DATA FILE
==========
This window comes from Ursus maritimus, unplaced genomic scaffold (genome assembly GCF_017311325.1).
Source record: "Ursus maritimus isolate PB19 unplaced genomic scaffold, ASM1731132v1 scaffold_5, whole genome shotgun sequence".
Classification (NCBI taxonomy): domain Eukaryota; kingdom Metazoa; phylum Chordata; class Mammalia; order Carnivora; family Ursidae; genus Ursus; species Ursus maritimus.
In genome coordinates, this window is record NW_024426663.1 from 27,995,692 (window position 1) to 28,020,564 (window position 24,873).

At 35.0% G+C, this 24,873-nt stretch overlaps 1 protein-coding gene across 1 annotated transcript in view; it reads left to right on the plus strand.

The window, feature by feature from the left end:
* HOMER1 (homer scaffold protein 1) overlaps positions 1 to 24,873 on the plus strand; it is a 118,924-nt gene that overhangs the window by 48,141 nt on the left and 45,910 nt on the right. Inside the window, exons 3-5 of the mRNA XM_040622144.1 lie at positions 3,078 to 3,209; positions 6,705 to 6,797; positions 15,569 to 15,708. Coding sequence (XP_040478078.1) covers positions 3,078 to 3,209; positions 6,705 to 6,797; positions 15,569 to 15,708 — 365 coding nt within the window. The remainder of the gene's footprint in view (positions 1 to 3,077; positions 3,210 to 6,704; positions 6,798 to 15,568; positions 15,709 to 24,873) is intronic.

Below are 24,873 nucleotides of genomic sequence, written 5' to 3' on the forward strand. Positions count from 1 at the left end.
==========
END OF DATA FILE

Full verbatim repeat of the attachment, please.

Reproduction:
This window comes from Ursus maritimus, unplaced genomic scaffold (genome assembly GCF_017311325.1).
Source record: "Ursus maritimus isolate PB19 unplaced genomic scaffold, ASM1731132v1 scaffold_5, whole genome shotgun sequence".
Classification (NCBI taxonomy): domain Eukaryota; kingdom Metazoa; phylum Chordata; class Mammalia; order Carnivora; family Ursidae; genus Ursus; species Ursus maritimus.
In genome coordinates, this window is record NW_024426663.1 from 27,995,692 (window position 1) to 28,020,564 (window position 24,873).

At 35.0% G+C, this 24,873-nt stretch overlaps 1 protein-coding gene across 1 annotated transcript in view; it reads left to right on the plus strand.

The window, feature by feature from the left end:
* HOMER1 (homer scaffold protein 1) overlaps positions 1 to 24,873 on the plus strand; it is a 118,924-nt gene that overhangs the window by 48,141 nt on the left and 45,910 nt on the right. Inside the window, exons 3-5 of the mRNA XM_040622144.1 lie at positions 3,078 to 3,209; positions 6,705 to 6,797; positions 15,569 to 15,708. Coding sequence (XP_040478078.1) covers positions 3,078 to 3,209; positions 6,705 to 6,797; positions 15,569 to 15,708 — 365 coding nt within the window. The remainder of the gene's footprint in view (positions 1 to 3,077; positions 3,210 to 6,704; positions 6,798 to 15,568; positions 15,709 to 24,873) is intronic.

Below are 24,873 nucleotides of genomic sequence, written 5' to 3' on the forward strand. Positions count from 1 at the left end.